<i>Shemini</i>: Kashrut and Kedusha

Kashrut has little to do with food.

Aloh Naaleh,

Judaism aliyah-r.jpg
Arutz 7

Within the Orthodox community, one of the primary indicators determining the level of one's religious observance is kashrut. Thus, it is imperative that we understand what it truly means to observe kashrut.

This week's parsha goes to great lengths in expounding upon the creatures that we are and are not permitted to eat. Were it not for the concluding p'sukim of the parsha, one might believe that the essence of kashrut is centered entirely around food.
"For I am HaShem, your God, you shall sanctify yourselves and you will be holy, for I am holy; and you shall not contaminate yourselves through any teeming thing that creeps on the earth. For I am HaShem, who elevates you from the land of Egypt to be a God unto you...." (Vayikra 11:44-45)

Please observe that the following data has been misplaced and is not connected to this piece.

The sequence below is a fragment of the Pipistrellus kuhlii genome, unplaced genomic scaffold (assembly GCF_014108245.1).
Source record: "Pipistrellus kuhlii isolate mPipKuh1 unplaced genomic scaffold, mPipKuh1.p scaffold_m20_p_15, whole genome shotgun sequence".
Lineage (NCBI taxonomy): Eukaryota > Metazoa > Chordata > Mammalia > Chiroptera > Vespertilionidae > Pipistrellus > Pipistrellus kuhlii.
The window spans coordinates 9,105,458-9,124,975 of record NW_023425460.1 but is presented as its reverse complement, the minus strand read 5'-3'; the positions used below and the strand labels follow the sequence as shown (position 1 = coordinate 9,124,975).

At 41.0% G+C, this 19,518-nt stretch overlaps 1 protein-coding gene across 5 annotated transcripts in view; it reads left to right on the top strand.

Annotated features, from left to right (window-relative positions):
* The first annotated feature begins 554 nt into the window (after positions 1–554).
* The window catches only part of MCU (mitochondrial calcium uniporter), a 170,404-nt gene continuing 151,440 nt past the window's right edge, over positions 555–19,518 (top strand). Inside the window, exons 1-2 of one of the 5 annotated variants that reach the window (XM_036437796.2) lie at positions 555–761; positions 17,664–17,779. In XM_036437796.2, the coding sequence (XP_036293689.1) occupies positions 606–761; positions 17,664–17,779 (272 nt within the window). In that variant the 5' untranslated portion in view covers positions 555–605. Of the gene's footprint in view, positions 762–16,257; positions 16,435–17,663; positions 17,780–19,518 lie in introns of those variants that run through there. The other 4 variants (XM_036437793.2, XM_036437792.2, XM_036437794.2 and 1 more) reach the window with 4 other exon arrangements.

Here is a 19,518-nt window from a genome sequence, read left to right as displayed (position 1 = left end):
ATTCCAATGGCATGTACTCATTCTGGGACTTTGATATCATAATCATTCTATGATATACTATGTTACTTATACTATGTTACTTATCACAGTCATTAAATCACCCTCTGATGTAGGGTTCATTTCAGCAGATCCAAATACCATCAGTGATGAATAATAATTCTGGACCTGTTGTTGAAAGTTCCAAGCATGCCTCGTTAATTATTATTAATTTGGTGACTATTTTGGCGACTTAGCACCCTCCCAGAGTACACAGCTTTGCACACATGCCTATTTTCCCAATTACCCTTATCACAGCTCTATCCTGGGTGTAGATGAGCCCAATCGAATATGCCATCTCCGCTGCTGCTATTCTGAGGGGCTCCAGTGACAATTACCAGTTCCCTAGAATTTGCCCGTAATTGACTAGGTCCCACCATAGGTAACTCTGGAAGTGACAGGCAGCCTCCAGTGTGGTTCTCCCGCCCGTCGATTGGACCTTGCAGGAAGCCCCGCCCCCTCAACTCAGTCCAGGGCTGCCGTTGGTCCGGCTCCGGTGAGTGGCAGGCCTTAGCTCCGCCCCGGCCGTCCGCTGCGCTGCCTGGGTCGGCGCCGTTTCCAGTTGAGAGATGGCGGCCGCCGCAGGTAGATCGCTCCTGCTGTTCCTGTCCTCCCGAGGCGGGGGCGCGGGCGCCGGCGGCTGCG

And, again, in parshat Kedoshim:
"Do not follow the traditions of the nation that I expel before you, for they did all of these and I was disgusted with them. So I said to you: You shall inherit their land... a land flowing with milk and honey... You shall distinguish between the clean animal and the unclean.... and you shall not render your souls abominable.... You shall be holy for Me, for I, HaShem, am holy; and I have separated you from the peoples to be Mine." (Vayikra 20:23 26)
In essence, observing kashrut has little to do with food and everything to do with separating the Jewish People from the nations; enabling us to develop into a "kingdom of priests, and a holy nation" - making kashrut yet another mitzvah that can only be fully observed in the Land of Israel.
Ze'ev Orenstein made Aliyah from New York four years ago. He presently lives with his wife and daughter in Ma'aleh Adumim, and serves as the International Director of Yavneh Olami, a religious Zionist student organization.

The foregoing commentary was distributed by the Aloh Naaleh organization.